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Unsecured Amazon S3 Buckets Contained ID Card Scans of 52,000 Individuals

Premier Diagnostics, a Utah-based COVID-19 testing service, has inadvertently exposed the protected health information of tens of thousands of individuals.

Two Exposed Amazon S3 buckets were discovered by Bob Diachenko of Comparitech on February 22, 2021. It was not initially clear who owned the data, which related to patients from Utah, Nevada, and Colorado. The S3 buckets were eventually traced to Premier Diagnostics.

The S3 buckets contained two databases, one of which included around 200,000 images of scans of ID cards such as driver’s licenses, passports, state ID cards, medical insurance cards, and other IDs documents. The databases had been indexed by search engines and could be accessed over the Internet without a password.

Premier Diagnostics was determined to be the probable owner of the data on February 25, 2020 and attempts were made to contact the company. Contact was finally made on March 1, 2021 and the databases were secured the same day.

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It is unclear whether the databases were found and downloaded by any individuals other then Diachenko in the week or more that the databases were accessible over the Internet. Premier Diagnostics confirmed to Comparitech that each individual had four scans: Two scans of a health insurance card and two scans of an ID document, so the IDs and insurance information of approximately 52,000 individuals were exposed. The ID cards included an individual’s name, age, address, gender, ID number, and their photo.

The second exposed Amazon S3 bucket contained a database that included the names, dates of birth, and test sample IDs from individuals who underwent a COVID-19 test, although the database did not include the test result. “Each of the 3,645 items in the bucket is a scanned table with dozens of patients,” explained Comparitech.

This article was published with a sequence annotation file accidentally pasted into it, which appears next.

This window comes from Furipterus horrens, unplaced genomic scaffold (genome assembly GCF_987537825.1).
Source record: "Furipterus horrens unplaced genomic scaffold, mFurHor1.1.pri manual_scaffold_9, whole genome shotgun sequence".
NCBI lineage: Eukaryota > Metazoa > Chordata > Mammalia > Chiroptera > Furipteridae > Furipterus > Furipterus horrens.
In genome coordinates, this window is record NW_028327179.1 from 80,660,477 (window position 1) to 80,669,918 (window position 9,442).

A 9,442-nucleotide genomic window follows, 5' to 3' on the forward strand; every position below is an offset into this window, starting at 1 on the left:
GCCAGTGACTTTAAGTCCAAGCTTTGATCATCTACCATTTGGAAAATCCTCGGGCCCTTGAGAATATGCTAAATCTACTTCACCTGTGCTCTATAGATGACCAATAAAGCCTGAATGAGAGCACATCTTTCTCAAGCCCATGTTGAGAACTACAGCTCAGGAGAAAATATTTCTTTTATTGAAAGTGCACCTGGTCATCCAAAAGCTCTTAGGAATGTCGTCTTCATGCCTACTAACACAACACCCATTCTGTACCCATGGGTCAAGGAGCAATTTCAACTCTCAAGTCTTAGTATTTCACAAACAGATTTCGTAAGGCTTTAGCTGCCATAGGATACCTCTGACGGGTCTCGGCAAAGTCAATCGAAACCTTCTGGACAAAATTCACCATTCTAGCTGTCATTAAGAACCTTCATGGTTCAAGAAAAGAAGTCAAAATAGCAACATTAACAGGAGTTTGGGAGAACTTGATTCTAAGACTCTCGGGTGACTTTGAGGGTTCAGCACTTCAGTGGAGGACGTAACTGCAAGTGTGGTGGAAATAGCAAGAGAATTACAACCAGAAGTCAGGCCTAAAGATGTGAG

Nefilim Ransomware Gang Publishes Data Stolen from Atlanta Allergy & Asthma

Databreaches.net has reported Atlanta Allergy & Asthma in Georgia is one of the latest victims of the Nefilim ransomware gang, which recently published sensitive data on its dark web leak site that was stolen prior to the encryption of files. A 1.3 GB compressed archive was uploaded to the leak site that contained 597 files containing 2.5 GB of data.

The dumped data is a sample of an alleged 19GB of data stolen in the attack, with the Nefilim actors threatening to publish the remaining data if the ransom is not paid. The published data includes billing documents and patient audits that include highly sensitive personal, medical, and insurance information.

The HHS’ Office for Civil Rights website indicates 9,851 individuals have been affected by the breach.

Ransomware Gang Demanded $1.75 Million Payment from Allergy Partners of Western North Carolina

The Federal Bureau of Investigation (FBI) is investigating a February 23, 2021 ransomware attack on Allergy Partners of Western North Carolina that took its IT systems out of action for several days. As a result of the attack, the allergy center was unable to provide allergy shots to patients at its offices in Asheville and Arden. Normal services for patients resumed on March 1 at most of its locations.

According to a report filed with the police department, the attackers demand a ransom payment of $1.75 million for the keys to decrypt files.  Its IT department has been working round the clock to restore files and systems and third-party cybersecurity firms have been engaged to investigate the breach and determine if patient information was accessed or obtained by the attackers.

Author: Steve Alder is the editor-in-chief of HIPAA Journal. Steve is responsible for editorial policy regarding the topics covered on HIPAA Journal. He is a specialist on healthcare industry legal and regulatory affairs, and has several years of experience writing about HIPAA and other related legal topics. Steve has developed a deep understanding of regulatory issues surrounding the use of information technology in the healthcare industry and has written hundreds of articles on HIPAA-related topics.